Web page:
Cultured skin substitutes reduce donor skin harvesting for closure of excised, full-thickness burns

Steven T. Boyce, Richard J. Kagan, Kevin P. Yakuboff, Nicholas A. Meyer, Mary T. Rieman, David G Greenhalgh, Glenn D. Warden

Research output: Contribution to journalArticle

143 Citations (Scopus)

Abstract

Objective: Comparison of cultured skin substitutes (CSS) and split-thickness skin autograft (AG) was performed to assess whether donor-site harvesting can be reduced quantitatively and whether functional and cosmetic outcome is similar qualitatively in the treatment of patients with massive cutaneous burns. Summary Background Data: Cultured skin substitutes consisting of collagen-glycosaminoglycan substrates populated with autologous fibroblasts and keratinocytes have been shown to close full-thickness skin wounds in preclinical and clinical studies with acceptable functional and cosmetic results. Methods: Qualitative outcome was compared between CSS and AG in 45 patients on an ordinal scale (0, worst; 10, best) with primary analyses at postoperative day 28 and after about 1 year for erythema, pigmentation, pliability, raised scar, epithelial blistering, and surface texture. In the latest 12 of the 45 patients,tracings were performed of donor skin biopsies and wounds treated with CSS at postoperative days 14 and 28 to calculate percentage engraftment, the ratio of closed wound: donor skin areas, and the percentage of total body surface area closed with CSS. Results: Measures of qualitative outcome of CSS or AG were not different statistically at 1 year after grafting. Engraftment at postoperative day 14 exceeded 75% in the 12 patients evaluated. The ratio of closed wound:donor skin areas for CSS at postoperative day 28 was significantly greater than for conventional 4:1 meshed autografts. The percentage of total body surface area closed with CSS at postoperative day 28 was significantly less than with AG. Conclusions: The requirement for harvesting of donor skin for CSS was less than for conventional skin autografts. These results suggest that acute-phase recovery of patients with extensive burns is facilitated and that complications are reduced by the use of CSS together with conventional skin grafting.

Original languageEnglish (US)
Pages (from-to)269-279
Number of pages11
JournalAnnals of Surgery
Volume235
Issue number2
DOIs
StatePublished - 2002
Externally publishedYes

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Artificial Skin
Burns
Tissue Donors
Autografts
Skin
Body Surface Area
Wounds and Injuries
Cosmetics
Skin Transplantation
Pigmentation
Erythema
Glycosaminoglycans
Keratinocytes
Pliability
Cicatrix
Collagen
Fibroblasts
Outcome Assessment (Health Care)

ASJC Scopus subject areas

  • Surgery

Cite this

Cultured skin substitutes reduce donor skin harvesting for closure of excised, full-thickness burns. / Boyce, Steven T.; Kagan, Richard J.; Yakuboff, Kevin P.; Meyer, Nicholas A.; Rieman, Mary T.; Greenhalgh, David G; Warden, Glenn D.

In: Annals of Surgery, Vol. 235, No. 2, 2002, p. 269-279.

Research output: Contribution to journalArticle

Boyce, Steven T. ; Kagan, Richard J. ; Yakuboff, Kevin P. ; Meyer, Nicholas A. ; Rieman, Mary T. ; Greenhalgh, David G ; Warden, Glenn D. / Cultured skin substitutes reduce donor skin harvesting for closure of excised, full-thickness burns. In: Annals of Surgery. 2002 ; Vol. 235, No. 2. pp. 269-279.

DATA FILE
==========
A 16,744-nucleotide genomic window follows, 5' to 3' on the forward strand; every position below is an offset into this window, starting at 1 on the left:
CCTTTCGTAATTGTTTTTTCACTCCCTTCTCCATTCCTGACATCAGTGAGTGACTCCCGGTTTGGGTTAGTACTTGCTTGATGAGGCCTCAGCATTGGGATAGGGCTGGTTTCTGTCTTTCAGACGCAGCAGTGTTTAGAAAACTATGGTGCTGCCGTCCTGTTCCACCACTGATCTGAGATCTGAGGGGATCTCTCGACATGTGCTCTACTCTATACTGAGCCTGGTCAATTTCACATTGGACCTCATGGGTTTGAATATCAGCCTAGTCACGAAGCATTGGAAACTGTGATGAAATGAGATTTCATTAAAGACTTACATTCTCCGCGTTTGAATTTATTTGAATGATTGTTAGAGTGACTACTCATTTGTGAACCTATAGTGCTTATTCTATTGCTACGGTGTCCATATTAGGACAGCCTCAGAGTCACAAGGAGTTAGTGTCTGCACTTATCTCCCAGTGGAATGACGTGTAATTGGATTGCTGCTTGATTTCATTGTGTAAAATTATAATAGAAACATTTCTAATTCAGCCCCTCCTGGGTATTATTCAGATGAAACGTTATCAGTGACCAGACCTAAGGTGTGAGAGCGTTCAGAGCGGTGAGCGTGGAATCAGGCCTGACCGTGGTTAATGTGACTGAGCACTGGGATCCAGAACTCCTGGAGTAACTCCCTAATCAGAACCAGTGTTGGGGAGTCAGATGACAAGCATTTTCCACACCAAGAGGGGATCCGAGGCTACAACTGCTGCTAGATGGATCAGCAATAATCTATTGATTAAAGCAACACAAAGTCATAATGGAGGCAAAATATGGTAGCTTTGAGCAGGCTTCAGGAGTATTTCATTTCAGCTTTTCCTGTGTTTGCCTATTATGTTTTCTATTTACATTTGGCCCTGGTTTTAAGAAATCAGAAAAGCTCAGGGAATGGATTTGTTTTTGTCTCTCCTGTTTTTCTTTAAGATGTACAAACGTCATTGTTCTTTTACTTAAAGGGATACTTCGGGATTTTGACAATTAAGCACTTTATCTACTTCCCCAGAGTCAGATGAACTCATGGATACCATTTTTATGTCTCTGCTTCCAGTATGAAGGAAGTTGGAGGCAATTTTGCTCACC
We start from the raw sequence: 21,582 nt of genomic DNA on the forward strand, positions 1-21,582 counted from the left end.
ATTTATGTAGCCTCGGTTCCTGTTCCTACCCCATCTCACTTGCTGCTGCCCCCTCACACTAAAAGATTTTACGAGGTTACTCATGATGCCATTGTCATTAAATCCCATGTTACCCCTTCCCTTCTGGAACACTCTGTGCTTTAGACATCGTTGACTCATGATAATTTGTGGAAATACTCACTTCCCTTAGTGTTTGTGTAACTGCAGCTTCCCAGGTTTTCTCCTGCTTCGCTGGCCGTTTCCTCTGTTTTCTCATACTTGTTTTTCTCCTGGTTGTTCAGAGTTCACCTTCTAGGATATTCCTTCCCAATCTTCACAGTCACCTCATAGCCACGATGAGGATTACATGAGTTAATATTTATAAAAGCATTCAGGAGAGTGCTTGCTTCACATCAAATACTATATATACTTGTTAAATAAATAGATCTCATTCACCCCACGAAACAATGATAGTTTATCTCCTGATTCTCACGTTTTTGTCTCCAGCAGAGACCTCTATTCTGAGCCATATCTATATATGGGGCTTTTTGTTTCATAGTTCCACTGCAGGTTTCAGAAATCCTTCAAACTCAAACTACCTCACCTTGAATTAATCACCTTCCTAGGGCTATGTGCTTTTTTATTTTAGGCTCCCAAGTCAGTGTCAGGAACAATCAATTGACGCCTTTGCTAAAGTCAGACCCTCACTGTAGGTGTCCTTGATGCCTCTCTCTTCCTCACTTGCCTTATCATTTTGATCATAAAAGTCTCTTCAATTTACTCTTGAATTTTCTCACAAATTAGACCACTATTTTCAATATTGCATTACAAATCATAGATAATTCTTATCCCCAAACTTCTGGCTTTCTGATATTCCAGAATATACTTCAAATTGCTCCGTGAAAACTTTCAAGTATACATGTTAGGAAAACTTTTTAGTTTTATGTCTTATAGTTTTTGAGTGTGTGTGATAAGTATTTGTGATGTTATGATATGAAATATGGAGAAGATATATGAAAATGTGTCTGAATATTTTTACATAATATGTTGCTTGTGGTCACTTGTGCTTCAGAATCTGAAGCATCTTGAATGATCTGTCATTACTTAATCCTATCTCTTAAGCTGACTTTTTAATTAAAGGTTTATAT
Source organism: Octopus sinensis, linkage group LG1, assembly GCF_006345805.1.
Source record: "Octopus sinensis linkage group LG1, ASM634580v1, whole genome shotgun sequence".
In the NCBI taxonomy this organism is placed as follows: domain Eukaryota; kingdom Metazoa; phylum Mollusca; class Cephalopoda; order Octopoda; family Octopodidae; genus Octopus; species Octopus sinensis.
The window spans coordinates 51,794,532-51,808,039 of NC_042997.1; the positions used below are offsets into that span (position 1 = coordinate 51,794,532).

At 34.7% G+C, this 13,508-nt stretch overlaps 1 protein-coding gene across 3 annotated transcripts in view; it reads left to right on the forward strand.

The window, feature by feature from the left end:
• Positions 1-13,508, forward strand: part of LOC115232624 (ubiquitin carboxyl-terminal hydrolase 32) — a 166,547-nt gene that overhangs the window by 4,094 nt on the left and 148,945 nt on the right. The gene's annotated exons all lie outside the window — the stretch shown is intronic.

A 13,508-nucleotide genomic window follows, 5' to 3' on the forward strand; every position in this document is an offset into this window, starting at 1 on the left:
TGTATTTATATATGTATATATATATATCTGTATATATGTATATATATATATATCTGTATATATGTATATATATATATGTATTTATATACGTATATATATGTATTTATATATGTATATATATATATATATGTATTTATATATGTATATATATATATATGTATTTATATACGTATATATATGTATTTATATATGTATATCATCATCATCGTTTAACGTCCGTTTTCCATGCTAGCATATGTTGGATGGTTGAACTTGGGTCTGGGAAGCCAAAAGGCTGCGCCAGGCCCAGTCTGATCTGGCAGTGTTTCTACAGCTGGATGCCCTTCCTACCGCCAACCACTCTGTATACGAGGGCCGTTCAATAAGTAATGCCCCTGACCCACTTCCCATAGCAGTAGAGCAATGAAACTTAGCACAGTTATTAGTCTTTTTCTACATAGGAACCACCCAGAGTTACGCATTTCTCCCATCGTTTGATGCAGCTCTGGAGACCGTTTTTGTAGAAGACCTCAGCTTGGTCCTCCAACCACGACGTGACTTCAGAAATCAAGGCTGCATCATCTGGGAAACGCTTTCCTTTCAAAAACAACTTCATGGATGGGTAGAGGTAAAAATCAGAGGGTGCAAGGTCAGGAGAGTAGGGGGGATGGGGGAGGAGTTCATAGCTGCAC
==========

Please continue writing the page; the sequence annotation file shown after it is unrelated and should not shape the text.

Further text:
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abstract = "Objective: Comparison of cultured skin substitutes (CSS) and split-thickness skin autograft (AG) was performed to assess whether donor-site harvesting can be reduced quantitatively and whether functional and cosmetic outcome is similar qualitatively in the treatment of patients with massive cutaneous burns. Summary Background Data: Cultured skin substitutes consisting of collagen-glycosaminoglycan substrates populated with autologous fibroblasts and keratinocytes have been shown to close full-thickness skin wounds in preclinical and clinical studies with acceptable functional and cosmetic results. Methods: Qualitative outcome was compared between CSS and AG in 45 patients on an ordinal scale (0, worst; 10, best) with primary analyses at postoperative day 28 and after about 1 year for erythema, pigmentation, pliability, raised scar, epithelial blistering, and surface texture. In the latest 12 of the 45 patients,tracings were performed of donor skin biopsies and wounds treated with CSS at postoperative days 14 and 28 to calculate percentage engraftment, the ratio of closed wound: donor skin areas, and the percentage of total body surface area closed with CSS. Results: Measures of qualitative outcome of CSS or AG were not different statistically at 1 year after grafting. Engraftment at postoperative day 14 exceeded 75{\%} in the 12 patients evaluated. The ratio of closed wound:donor skin areas for CSS at postoperative day 28 was significantly greater than for conventional 4:1 meshed autografts. The percentage of total body surface area closed with CSS at postoperative day 28 was significantly less than with AG. Conclusions: The requirement for harvesting of donor skin for CSS was less than for conventional skin autografts. These results suggest that acute-phase recovery of patients with extensive burns is facilitated and that complications are reduced by the use of CSS together with conventional skin grafting.",